Advisory Committee on Novel Foods and Processes (ACNFP)

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Overview

The Advisory Committee on Novel Foods and Processes (ACNFP) is a non-statutory, independent organisation, comprising of scientists and specialist experts, who actively advise the Food Standards Agency (FSA) on matters pertaining to novel foods, genetically modified foods, traditional foods and novel food processes.

  1. The primary role of the ACNFP is the safety assessment of notifications of traditional novel foods under regulation (EU) 2015/2283.
  2. To fulfil its role, the ACNFP has an impressive membership in a wide range of scientific disciplines, as well as two consumer representatives and an ethicist.
  3. The committee also provides advice to the FSA on novel foods, genetically modified foods, traditional foods and novel food processes. 

Background

Under Regulation (EU) 2015/2283 a novel food is defined as a food that does not have a significant history of consumption within the European Union before 15 May 1997. This definition includes traditional foods from third countries. Such foods are subject to a pre-market safety assessment before a decision is made on EU wide authorisations.

Therefore, a company planning to market a traditional novel food must submit a notification to the European Commission via an e-portal who forwards it on to all member states (including the UK). Within four months, a Member State or the European Food Standards Agency (EFSA) may submit duly reasoned safety objections on placing the traditional food on the market. If no objections are raised, the food can be marketed. If objections are raised, the applicant may transform the notification into an application, for which a safety evaluation will be requested from EFSA.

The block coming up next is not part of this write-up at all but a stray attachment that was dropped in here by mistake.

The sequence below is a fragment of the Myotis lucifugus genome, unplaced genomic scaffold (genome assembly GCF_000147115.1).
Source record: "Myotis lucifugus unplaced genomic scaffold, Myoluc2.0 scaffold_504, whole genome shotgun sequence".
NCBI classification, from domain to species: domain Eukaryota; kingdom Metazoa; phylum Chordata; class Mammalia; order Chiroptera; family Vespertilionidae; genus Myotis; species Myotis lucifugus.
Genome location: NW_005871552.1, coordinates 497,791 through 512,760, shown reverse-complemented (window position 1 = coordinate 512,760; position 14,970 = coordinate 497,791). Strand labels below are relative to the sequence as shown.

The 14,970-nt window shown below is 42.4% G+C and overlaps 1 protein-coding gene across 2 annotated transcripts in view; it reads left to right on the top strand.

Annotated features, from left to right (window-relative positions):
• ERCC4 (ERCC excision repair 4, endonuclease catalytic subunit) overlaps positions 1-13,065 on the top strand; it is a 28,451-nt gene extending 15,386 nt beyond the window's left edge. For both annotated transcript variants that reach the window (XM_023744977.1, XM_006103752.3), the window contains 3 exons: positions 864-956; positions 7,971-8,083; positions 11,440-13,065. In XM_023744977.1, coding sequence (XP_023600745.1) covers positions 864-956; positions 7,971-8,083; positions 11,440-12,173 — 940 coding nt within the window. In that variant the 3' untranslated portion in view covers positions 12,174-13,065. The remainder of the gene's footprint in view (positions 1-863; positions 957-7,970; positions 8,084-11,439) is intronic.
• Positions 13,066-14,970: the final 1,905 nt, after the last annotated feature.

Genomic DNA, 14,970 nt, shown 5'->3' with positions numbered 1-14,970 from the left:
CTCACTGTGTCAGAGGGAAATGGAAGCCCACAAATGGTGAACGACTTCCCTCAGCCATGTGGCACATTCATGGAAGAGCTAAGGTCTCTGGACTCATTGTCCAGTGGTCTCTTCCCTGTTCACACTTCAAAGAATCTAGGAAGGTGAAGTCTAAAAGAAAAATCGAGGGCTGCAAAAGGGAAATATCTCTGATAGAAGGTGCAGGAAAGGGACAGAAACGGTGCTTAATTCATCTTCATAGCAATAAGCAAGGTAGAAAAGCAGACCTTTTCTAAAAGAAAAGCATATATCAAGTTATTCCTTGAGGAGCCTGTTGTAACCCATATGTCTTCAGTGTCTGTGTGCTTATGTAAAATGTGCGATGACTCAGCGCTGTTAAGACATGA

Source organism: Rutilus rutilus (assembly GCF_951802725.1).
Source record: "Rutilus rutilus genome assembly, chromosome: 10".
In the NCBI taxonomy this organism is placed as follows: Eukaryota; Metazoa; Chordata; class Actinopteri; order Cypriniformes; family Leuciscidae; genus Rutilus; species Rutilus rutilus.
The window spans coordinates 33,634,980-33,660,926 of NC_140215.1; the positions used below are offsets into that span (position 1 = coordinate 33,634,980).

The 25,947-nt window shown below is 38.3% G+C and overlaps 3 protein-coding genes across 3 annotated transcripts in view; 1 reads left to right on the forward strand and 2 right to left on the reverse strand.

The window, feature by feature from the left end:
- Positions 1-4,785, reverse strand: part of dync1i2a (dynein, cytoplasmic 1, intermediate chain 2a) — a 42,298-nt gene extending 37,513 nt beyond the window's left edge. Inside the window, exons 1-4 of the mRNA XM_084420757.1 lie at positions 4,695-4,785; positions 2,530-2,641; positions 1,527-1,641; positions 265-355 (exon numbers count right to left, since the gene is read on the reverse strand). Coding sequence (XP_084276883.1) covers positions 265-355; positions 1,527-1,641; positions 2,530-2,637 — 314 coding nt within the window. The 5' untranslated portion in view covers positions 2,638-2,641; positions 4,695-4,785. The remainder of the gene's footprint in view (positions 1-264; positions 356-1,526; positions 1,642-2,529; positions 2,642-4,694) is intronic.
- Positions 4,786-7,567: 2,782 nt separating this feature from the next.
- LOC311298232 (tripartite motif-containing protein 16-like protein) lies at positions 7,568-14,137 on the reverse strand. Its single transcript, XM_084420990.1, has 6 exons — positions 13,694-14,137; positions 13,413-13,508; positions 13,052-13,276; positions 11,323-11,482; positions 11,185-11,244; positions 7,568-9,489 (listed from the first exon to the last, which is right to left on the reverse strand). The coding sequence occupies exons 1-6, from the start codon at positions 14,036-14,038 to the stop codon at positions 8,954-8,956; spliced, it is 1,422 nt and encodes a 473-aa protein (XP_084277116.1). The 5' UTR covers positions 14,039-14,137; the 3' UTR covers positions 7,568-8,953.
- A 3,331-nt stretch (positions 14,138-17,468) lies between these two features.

Responsibilities of the ACNFP

As stated, it is the role of the ACNFP to carry out the safety assessment of the traditional food notification, by going through the information provided to advise the FSA on any safety risks and inform risk managers decisions on whether further evaluation is needed. Concerns are usually raised if there is a lack of information or a clear safety concern.  The ACNFP's advice is shared with risk managers to inform if objections are raised and a futher assessment of the identified risk is needed.

The Committee meets approximately 6 times a year for formal meetings and workshops, where they review dossiers and briefing papers on the submitted notifications.

The ACNFP is supported in its work by a secretariat provided by the Food Standards Agency. The secretariat has scientific expertise that enables them to provide Members with comprehensive background information and briefing papers on the traditional food notification that inform the decision-making processes of the Committee.

The reports of the ACNFP's evaluations and the minutes of the Committee's meetings are published on this site. The ACNFP also publishes an annual report which explains the work the Committee has undertaken during the reporting year and provides a full list of the Committee's Members and any interests that they might have.

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